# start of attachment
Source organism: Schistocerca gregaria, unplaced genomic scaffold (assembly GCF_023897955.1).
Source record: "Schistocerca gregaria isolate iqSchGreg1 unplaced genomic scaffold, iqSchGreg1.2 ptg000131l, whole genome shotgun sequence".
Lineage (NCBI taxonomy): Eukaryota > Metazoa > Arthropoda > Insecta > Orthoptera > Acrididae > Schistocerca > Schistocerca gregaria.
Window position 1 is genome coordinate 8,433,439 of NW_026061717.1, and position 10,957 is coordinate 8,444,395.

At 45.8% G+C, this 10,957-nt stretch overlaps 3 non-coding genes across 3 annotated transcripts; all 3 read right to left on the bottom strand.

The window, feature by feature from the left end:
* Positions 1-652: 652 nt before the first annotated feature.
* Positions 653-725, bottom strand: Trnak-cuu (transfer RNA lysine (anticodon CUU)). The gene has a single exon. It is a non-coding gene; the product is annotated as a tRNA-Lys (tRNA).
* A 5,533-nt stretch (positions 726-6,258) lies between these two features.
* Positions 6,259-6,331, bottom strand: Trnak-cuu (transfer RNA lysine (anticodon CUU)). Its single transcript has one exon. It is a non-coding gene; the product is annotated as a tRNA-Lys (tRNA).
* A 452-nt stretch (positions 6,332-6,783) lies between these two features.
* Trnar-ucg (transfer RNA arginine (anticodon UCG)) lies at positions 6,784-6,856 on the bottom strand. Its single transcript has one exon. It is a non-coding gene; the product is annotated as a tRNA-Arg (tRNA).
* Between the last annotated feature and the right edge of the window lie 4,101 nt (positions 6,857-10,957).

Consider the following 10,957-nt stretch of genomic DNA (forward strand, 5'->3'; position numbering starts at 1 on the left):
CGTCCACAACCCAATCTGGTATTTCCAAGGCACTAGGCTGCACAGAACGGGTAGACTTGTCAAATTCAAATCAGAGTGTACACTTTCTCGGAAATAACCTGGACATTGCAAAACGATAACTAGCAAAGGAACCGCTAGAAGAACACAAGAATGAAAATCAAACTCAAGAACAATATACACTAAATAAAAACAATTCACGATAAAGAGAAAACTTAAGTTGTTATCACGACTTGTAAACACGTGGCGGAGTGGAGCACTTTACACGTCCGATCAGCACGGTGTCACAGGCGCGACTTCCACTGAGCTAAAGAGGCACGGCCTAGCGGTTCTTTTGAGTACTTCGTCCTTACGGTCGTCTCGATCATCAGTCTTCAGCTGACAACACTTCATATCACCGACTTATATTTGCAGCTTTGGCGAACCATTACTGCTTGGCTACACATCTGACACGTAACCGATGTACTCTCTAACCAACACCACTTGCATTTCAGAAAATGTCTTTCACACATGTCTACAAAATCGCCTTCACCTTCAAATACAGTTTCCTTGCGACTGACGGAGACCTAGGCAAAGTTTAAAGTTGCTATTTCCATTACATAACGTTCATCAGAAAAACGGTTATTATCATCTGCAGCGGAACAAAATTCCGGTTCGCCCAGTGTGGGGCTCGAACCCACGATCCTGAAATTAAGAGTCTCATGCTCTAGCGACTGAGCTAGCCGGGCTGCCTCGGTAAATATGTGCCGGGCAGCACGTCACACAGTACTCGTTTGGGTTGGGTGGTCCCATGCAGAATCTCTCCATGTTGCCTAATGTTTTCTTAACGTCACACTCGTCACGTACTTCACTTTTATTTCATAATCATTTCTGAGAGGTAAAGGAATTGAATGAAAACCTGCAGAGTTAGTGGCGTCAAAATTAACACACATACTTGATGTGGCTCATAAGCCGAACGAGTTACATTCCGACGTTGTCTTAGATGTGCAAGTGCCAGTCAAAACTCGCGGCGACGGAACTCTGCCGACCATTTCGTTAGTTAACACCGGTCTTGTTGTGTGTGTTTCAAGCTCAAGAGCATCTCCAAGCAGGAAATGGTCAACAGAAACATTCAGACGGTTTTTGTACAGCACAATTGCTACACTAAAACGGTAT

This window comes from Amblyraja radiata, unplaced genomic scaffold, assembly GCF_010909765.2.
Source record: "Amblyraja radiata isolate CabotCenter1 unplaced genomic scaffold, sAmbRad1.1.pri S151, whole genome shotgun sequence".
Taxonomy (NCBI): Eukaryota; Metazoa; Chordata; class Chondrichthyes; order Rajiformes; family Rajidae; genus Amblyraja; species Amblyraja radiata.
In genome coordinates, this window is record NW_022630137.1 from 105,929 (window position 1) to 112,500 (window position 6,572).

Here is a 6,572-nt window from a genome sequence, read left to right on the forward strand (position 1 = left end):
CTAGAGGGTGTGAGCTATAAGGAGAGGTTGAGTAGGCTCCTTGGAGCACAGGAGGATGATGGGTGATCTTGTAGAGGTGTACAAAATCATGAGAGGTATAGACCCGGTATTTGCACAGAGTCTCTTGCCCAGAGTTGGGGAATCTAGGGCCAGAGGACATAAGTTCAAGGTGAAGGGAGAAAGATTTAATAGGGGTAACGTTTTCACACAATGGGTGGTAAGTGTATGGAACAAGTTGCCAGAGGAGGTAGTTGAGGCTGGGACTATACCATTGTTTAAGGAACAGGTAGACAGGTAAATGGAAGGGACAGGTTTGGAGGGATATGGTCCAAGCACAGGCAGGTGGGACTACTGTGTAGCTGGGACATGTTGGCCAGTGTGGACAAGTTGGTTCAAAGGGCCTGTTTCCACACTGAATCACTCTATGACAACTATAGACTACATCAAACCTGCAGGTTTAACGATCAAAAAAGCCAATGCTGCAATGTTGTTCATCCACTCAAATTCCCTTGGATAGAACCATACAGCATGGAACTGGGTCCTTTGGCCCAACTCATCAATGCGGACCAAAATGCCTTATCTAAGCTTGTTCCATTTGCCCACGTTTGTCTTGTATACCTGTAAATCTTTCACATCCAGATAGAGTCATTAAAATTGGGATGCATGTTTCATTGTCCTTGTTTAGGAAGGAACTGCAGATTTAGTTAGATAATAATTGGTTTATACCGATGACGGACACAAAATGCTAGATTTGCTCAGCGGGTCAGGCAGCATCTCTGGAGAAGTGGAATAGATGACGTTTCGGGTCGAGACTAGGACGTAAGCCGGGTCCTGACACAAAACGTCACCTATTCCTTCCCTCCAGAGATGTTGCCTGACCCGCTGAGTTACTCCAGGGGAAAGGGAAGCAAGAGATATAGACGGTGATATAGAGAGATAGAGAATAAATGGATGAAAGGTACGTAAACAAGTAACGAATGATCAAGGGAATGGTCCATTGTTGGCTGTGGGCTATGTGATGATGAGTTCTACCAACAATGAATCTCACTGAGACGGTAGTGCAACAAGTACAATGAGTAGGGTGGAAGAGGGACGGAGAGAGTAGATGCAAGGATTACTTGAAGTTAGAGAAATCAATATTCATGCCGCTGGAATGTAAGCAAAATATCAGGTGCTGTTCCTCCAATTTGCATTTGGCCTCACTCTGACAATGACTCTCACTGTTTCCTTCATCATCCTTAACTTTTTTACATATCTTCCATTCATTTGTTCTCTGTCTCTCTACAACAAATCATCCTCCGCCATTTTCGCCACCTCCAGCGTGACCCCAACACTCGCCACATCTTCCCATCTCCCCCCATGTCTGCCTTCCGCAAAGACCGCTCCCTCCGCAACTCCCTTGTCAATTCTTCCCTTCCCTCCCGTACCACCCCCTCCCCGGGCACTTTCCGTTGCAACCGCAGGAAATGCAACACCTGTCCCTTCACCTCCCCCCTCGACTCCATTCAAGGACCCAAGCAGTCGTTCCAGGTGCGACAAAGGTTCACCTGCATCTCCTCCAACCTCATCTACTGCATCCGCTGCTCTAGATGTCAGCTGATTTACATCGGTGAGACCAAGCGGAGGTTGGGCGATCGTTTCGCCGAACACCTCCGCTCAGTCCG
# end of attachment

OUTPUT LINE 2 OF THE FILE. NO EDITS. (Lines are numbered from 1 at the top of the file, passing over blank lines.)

Source record: "Schistocerca gregaria isolate iqSchGreg1 unplaced genomic scaffold, iqSchGreg1.2 ptg000131l, whole genome shotgun sequence".